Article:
Unfortunately, adults and children with ADHD are often labeled as unmotivated, lazy, or even apathetic. These negative labels are unfair and hurtful. Instead of easy laziness or a lack of motivation, this immobility or sluggishness often reflects the impairments in executive function that can be associated with ADHD.
Executive function deficits affect a person’s capability to get started, organize, and sustain effort on tasks. The individual may even experience a sense of paralysis associated with a task or project—wanting to get started, but not capable to make progress forward in any manner.
This sense of paralysis can quickly lead to feelings of being overwhelmed, procrastination, and avoidance, and ultimately results in problems with productivity. It can also result in negative reactions from others who become confused and frustrated by the inconsistencies in the person with ADHD who is capable to perform well when the task is stimulating and interesting or when it is novel and exciting but does not perform as well when the task is tedious or repetitive.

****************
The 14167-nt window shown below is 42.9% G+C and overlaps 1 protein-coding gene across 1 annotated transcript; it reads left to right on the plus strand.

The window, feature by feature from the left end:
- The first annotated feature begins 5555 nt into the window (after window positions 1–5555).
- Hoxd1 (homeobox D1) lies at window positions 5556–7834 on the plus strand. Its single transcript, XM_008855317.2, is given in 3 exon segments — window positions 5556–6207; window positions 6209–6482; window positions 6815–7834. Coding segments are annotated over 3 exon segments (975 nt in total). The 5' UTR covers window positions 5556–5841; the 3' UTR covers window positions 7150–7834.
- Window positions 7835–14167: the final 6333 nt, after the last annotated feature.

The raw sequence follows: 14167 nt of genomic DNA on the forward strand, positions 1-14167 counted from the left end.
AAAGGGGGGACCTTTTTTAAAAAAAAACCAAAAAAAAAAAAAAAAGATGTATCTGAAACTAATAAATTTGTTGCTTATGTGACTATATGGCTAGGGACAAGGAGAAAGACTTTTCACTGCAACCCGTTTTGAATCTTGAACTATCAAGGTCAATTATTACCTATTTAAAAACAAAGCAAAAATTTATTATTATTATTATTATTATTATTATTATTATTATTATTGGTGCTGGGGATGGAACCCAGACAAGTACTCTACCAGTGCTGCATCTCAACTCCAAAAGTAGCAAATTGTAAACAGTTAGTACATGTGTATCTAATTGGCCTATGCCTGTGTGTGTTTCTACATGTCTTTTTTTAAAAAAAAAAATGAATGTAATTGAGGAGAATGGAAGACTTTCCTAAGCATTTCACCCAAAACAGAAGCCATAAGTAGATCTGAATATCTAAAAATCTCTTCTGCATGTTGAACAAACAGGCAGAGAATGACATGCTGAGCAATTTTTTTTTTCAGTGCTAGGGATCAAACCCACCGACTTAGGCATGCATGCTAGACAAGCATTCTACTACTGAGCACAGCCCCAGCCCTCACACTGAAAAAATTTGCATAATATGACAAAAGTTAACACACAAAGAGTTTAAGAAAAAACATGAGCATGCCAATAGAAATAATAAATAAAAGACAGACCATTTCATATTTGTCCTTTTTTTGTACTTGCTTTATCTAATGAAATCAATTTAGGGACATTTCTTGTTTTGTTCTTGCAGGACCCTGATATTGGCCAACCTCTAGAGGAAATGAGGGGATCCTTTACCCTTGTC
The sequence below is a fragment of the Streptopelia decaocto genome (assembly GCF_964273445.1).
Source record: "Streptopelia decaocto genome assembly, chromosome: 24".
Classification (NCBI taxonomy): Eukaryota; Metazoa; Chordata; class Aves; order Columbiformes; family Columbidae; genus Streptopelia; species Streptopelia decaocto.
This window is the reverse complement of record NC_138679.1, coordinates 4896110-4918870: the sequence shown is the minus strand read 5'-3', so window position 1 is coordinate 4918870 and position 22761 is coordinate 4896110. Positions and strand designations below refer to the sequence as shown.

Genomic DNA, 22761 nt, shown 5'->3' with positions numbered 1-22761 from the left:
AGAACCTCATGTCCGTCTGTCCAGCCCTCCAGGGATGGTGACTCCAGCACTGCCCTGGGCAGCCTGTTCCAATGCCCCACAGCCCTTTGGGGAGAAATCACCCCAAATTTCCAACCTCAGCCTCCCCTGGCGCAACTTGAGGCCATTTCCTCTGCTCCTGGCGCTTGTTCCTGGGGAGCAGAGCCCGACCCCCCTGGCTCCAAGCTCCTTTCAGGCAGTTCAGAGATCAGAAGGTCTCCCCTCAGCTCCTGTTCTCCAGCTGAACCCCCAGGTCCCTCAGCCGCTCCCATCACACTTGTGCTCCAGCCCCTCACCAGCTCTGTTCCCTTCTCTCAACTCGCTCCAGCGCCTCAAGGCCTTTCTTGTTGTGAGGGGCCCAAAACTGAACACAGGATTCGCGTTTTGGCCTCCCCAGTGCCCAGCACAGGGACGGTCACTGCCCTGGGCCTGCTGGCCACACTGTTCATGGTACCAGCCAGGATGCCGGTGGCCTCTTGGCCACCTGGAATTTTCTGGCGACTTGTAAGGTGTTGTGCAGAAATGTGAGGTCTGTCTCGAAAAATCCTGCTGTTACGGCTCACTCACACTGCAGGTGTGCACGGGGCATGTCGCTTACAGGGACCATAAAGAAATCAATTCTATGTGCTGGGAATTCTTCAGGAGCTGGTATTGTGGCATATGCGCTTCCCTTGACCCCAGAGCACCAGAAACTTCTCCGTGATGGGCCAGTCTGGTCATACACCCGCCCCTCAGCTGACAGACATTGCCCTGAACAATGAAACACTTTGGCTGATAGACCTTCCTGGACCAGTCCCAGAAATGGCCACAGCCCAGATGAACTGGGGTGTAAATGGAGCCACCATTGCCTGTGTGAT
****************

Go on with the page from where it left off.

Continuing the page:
Even if the person is capable to begin the task, they may have great difficulty staying alert and persisting in this effort. Though they may know what they need to do to get things completed, as hard as they try, they just can’t.
First of all, it is significant to actively engage in treatment for ADHD. Connect with a doctor experienced in treating ADHD, and openly and regularly communicate with him or her about your (or your child’s) symptoms.
ADHD Coping Strategies
- Set smaller goals
- Incorporate physical movement into your day
- Break down projects into smaller, more manageable chunks
- Reward yourself (or your child) more immediately for little steps taken towards reaching goals
- Set aside a short, less overwhelming time period (for example, 10 or 15 minutes) to commit to working on the activity that has you feeling stuck